Cluster headache patients often suffer long delays in achieving a correct diagnosis and hence appropriate treatment for an agonising and debilitating condition. The perception of a typical cluster headache sufferer is one of a male, with bouts occurring in an episodic fashion. In recent years this has been challenged by data mainly from tertiary referral headache centres. I collected information on cluster headache patients attending a District General Hospital headache clinic over 10 years. 167 patients meeting International Headache Society criteria for cluster headache were identified, 127 episodic (94 male, 33 female), 30 chronic (23 men, 7 women), an additional 2 men transformed from chronic to episodic and 5 from episodic to chronic (3 unclassified). Overall sex ratio male:female 3.2. Mean age at onset 32 years for both men and women for episodic cluster headache, 36 years for men and 40 yearrs for women with chronic cluster headache.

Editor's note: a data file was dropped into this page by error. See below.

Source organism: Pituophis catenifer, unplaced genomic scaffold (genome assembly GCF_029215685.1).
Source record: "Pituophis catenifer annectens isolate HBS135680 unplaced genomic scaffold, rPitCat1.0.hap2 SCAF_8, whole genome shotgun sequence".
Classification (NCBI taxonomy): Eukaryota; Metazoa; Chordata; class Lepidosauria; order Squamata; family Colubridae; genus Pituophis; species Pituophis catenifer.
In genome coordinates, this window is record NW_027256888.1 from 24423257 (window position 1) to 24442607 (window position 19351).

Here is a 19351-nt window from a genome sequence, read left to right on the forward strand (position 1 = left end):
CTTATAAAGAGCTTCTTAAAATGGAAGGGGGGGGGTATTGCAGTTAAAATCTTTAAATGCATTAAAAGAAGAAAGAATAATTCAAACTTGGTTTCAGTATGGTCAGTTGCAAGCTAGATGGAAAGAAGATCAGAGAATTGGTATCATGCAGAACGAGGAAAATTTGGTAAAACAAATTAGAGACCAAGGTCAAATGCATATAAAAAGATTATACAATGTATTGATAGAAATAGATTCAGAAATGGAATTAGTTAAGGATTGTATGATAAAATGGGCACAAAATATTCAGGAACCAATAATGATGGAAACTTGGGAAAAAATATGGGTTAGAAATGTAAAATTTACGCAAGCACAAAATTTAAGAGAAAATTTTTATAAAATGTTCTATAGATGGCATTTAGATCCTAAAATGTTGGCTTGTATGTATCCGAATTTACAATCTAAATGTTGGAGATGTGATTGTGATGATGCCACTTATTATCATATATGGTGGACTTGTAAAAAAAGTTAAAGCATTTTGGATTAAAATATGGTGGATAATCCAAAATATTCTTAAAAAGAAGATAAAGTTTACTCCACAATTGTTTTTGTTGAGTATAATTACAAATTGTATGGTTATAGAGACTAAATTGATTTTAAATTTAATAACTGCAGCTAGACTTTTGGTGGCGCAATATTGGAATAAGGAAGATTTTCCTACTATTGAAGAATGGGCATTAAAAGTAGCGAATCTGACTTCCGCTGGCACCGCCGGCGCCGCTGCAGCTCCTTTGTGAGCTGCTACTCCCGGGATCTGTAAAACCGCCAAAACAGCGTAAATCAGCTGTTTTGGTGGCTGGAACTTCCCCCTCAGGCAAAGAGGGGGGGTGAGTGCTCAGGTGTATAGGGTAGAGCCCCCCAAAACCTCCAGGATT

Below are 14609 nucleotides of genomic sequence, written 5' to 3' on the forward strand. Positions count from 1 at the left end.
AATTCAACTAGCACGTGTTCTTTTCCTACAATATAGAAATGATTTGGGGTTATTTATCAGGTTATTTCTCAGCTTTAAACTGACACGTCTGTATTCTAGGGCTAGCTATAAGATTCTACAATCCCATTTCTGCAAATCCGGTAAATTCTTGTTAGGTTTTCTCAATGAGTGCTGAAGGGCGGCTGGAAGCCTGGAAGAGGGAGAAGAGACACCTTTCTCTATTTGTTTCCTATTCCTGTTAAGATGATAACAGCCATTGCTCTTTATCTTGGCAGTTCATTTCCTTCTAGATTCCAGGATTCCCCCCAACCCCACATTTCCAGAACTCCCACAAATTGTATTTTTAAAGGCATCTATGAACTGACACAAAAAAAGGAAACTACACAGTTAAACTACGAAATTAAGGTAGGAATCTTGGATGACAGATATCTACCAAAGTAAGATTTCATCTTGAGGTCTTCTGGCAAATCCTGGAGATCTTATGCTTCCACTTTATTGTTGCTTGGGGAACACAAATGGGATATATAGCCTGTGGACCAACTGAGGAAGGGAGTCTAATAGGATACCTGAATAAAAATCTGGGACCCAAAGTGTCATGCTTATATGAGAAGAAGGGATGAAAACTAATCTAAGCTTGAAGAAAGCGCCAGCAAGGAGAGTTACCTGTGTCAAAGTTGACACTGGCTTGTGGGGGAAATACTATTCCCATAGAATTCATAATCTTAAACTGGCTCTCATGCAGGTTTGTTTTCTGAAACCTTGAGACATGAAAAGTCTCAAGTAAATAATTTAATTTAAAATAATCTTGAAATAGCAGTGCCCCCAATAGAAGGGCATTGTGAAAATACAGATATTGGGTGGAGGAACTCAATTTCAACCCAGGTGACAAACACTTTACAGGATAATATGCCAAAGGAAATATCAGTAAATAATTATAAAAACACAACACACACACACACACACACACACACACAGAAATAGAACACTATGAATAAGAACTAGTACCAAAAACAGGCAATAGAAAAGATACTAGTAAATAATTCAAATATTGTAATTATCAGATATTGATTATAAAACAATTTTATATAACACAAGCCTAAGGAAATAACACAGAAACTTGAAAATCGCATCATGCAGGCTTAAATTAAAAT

This data concords with previous studies from tertiary centres to emphasise a narrowing of the gender difference in cluster headache patients and a trend towards an older age of onset for chronic headache sufferers, particularly women. A change in perception of the stereotypical patient may increase confidence in diagnosis and treatment.